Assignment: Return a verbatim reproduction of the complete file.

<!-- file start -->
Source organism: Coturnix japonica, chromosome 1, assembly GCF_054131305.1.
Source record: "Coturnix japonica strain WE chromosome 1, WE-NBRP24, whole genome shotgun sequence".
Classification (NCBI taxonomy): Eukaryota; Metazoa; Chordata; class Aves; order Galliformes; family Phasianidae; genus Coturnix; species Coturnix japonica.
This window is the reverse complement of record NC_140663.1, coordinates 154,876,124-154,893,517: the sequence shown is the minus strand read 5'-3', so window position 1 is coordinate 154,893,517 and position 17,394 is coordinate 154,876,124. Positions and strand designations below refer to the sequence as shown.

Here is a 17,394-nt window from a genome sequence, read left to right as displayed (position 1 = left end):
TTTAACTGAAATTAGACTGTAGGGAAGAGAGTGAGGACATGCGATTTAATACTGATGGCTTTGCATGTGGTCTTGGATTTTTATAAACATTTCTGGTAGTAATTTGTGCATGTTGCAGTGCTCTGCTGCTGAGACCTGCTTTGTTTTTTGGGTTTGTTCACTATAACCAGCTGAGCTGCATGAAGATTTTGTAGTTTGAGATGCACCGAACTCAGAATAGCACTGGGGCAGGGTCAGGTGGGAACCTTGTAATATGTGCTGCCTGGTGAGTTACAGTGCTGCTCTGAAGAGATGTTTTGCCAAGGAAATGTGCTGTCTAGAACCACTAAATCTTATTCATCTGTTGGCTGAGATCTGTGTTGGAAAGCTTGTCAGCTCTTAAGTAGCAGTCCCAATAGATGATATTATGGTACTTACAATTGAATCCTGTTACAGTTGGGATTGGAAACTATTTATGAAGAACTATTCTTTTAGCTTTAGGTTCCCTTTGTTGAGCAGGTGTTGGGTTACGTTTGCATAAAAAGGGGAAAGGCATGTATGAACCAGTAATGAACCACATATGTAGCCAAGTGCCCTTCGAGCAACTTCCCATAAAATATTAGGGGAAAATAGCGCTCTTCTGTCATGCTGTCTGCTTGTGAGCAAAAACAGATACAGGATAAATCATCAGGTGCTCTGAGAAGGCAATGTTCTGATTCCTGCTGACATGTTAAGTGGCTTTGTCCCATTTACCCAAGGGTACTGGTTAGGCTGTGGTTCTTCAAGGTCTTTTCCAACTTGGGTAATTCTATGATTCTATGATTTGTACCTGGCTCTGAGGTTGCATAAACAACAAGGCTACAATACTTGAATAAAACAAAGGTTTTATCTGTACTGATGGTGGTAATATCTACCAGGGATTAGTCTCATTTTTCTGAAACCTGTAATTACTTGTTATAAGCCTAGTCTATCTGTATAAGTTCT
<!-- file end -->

Source organism: Coturnix japonica, chromosome 1, assembly GCF_054131305.1.
Source record: "Coturnix japonica strain WE chromosome 1, WE-NBRP24, whole genome shotgun sequence".
Classification (NCBI taxonomy): Eukaryota; Metazoa; Chordata; class Aves; order Galliformes; family Phasianidae; genus Coturnix; species Coturnix japonica.
This window is the reverse complement of record NC_140663.1, coordinates 154,876,124-154,893,517: the sequence shown is the minus strand read 5'-3', so window position 1 is coordinate 154,893,517 and position 17,394 is coordinate 154,876,124. Positions and strand designations below refer to the sequence as shown.

Here is a 17,394-nt window from a genome sequence, read left to right as displayed (position 1 = left end):
TTTAACTGAAATTAGACTGTAGGGAAGAGAGTGAGGACATGCGATTTAATACTGATGGCTTTGCATGTGGTCTTGGATTTTTATAAACATTTCTGGTAGTAATTTGTGCATGTTGCAGTGCTCTGCTGCTGAGACCTGCTTTGTTTTTTGGGTTTGTTCACTATAACCAGCTGAGCTGCATGAAGATTTTGTAGTTTGAGATGCACCGAACTCAGAATAGCACTGGGGCAGGGTCAGGTGGGAACCTTGTAATATGTGCTGCCTGGTGAGTTACAGTGCTGCTCTGAAGAGATGTTTTGCCAAGGAAATGTGCTGTCTAGAACCACTAAATCTTATTCATCTGTTGGCTGAGATCTGTGTTGGAAAGCTTGTCAGCTCTTAAGTAGCAGTCCCAATAGATGATATTATGGTACTTACAATTGAATCCTGTTACAGTTGGGATTGGAAACTATTTATGAAGAACTATTCTTTTAGCTTTAGGTTCCCTTTGTTGAGCAGGTGTTGGGTTACGTTTGCATAAAAAGGGGAAAGGCATGTATGAACCAGTAATGAACCACATATGTAGCCAAGTGCCCTTCGAGCAACTTCCCATAAAATATTAGGGGAAAATAGCGCTCTTCTGTCATGCTGTCTGCTTGTGAGCAAAAACAGATACAGGATAAATCATCAGGTGCTCTGAGAAGGCAATGTTCTGATTCCTGCTGACATGTTAAGTGGCTTTGTCCCATTTACCCAAGGGTACTGGTTAGGCTGTGGTTCTTCAAGGTCTTTTCCAACTTGGGTAATTCTATGATTCTATGATTTGTACCTGGCTCTGAGGTTGCATAAACAACAAGGCTACAATACTTGAATAAAACAAAGGTTTTATCTGTACTGATGGTGGTAATATCTACCAGGGATTAGTCTCATTTTTCTGAAACCTGTAATTACTTGTTATAAGCCTAGTCTATCTGTATAAGTTCT